Hague Tribunal. It was under the authorization of this article that the
committee of distinguished international lawyers, among whom were Mr.
Elihu Root—not by virtue of right, as we had not joined the League, but
through the courtesy of the other members—met during the summer. The
plans for this court, completed after three months’ labor, are one of the
things already accomplished by the League.
The Penalty for Violation.
A nation who goes to war in spite of its pledges is declared to be auto
matically at war with all the other members of the League. This is con
sidered to be a deterrent that most nations will regard. It is very gen
erally conceded that had Germanyy known positively that England would
come into the war against her, not to name all the others who did, she
would have foregone her “fresh and joyous” enterprise against France.
The other nations will first boycott the offending nation, stop business
relations with her, and then, if necessary, the Council will recommend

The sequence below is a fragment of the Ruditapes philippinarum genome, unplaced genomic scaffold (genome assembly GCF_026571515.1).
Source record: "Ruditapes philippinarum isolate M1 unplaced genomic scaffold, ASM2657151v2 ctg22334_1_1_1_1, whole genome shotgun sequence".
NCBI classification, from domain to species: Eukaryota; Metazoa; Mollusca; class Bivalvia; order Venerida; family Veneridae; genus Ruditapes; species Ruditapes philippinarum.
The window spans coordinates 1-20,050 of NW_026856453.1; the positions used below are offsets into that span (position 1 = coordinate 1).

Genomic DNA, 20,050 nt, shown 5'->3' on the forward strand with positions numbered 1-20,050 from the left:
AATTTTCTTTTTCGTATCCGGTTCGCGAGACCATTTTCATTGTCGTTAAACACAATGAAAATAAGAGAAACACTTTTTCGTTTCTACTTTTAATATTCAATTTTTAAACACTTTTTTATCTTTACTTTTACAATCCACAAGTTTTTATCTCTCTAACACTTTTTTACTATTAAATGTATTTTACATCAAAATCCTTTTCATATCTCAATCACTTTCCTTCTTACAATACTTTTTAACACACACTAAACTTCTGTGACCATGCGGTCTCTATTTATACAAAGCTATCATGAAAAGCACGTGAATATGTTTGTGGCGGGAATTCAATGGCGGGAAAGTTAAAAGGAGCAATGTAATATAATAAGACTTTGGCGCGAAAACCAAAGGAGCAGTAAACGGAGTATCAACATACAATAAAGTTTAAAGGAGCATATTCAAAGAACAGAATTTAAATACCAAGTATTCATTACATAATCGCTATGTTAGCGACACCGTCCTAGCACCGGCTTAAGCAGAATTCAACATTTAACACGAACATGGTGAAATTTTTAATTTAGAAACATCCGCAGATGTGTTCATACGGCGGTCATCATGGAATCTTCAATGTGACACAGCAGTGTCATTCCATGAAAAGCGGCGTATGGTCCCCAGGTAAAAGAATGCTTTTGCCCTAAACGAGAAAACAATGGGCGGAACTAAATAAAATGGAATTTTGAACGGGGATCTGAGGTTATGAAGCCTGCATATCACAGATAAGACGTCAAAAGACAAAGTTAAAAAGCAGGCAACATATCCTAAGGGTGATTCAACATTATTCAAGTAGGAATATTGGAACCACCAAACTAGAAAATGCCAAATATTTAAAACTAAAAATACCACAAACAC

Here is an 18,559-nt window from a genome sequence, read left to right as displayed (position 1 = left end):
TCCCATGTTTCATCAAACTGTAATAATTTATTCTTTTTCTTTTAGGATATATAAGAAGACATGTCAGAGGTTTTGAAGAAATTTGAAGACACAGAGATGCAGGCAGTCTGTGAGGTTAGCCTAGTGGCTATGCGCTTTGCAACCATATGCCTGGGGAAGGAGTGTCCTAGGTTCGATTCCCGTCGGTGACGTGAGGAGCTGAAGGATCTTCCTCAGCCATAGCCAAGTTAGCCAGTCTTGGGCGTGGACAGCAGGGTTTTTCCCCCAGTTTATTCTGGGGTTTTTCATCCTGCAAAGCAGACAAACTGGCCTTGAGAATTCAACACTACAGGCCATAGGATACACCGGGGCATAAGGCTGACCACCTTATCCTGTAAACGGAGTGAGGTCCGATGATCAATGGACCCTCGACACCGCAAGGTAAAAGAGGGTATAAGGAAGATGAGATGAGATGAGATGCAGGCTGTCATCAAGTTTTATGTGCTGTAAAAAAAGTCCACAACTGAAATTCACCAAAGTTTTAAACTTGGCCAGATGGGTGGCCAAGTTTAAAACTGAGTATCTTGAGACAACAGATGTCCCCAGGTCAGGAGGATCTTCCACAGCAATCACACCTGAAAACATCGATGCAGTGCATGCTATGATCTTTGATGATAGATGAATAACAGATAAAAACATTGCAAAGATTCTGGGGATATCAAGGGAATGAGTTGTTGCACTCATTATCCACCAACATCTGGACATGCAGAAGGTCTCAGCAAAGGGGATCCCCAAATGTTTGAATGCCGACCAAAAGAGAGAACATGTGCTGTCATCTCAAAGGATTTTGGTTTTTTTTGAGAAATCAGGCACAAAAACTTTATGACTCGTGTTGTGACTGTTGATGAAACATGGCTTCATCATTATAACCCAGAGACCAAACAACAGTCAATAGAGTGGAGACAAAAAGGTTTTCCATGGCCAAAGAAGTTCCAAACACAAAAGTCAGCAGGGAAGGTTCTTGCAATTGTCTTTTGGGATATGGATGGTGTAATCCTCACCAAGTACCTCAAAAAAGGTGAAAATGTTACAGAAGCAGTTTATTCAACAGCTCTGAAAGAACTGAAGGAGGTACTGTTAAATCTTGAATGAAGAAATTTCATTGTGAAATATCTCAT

what armed force shall be used against it. At the Paris Conference it was
always understood that the immediate neighbors would first be called
upon to settle the matter, as, for instance, we would be advised by the
By Eva O. Wilson.
Mention the Maryland Suffrage News When Patronizing Our Advertisers.
Council to bring Mexico to terms if it joined the League and in violation
of its pledges went to war. So people geographically remote would not be
involved unless the conflict assumed world-wide proportions, in which case
it would be impossible to remain outside, as we saw in the late war.
Another cause for war has been treaties that are out of date and
irksome to the parties to them, and the Covenant provides that the Assem
bly may from time to time advise the reconsideration of them. It is fur
ther provided that all treaties inconsistent with the Covenant are void.
This disposes of the great difficulty encountered at the peace conference—
treaties among our allies arranging settlements in advance of their con
sideration there.
In connection with the force to be used to uphold the Covenant, the
following quotation from one of the makers of it is illuminating: “Armed
force is in the background of the program, but it is in the background, and
if the moral force of the world will not suffice, the physical force shall.
But that is the last resort, because this is intended as a constitution of
peace, not as a league of war.”

A Going Concern.
Forty-one nations of the world have subscribed to the Covenant, four
others have applied to come in, and the Central Empires are seeking ad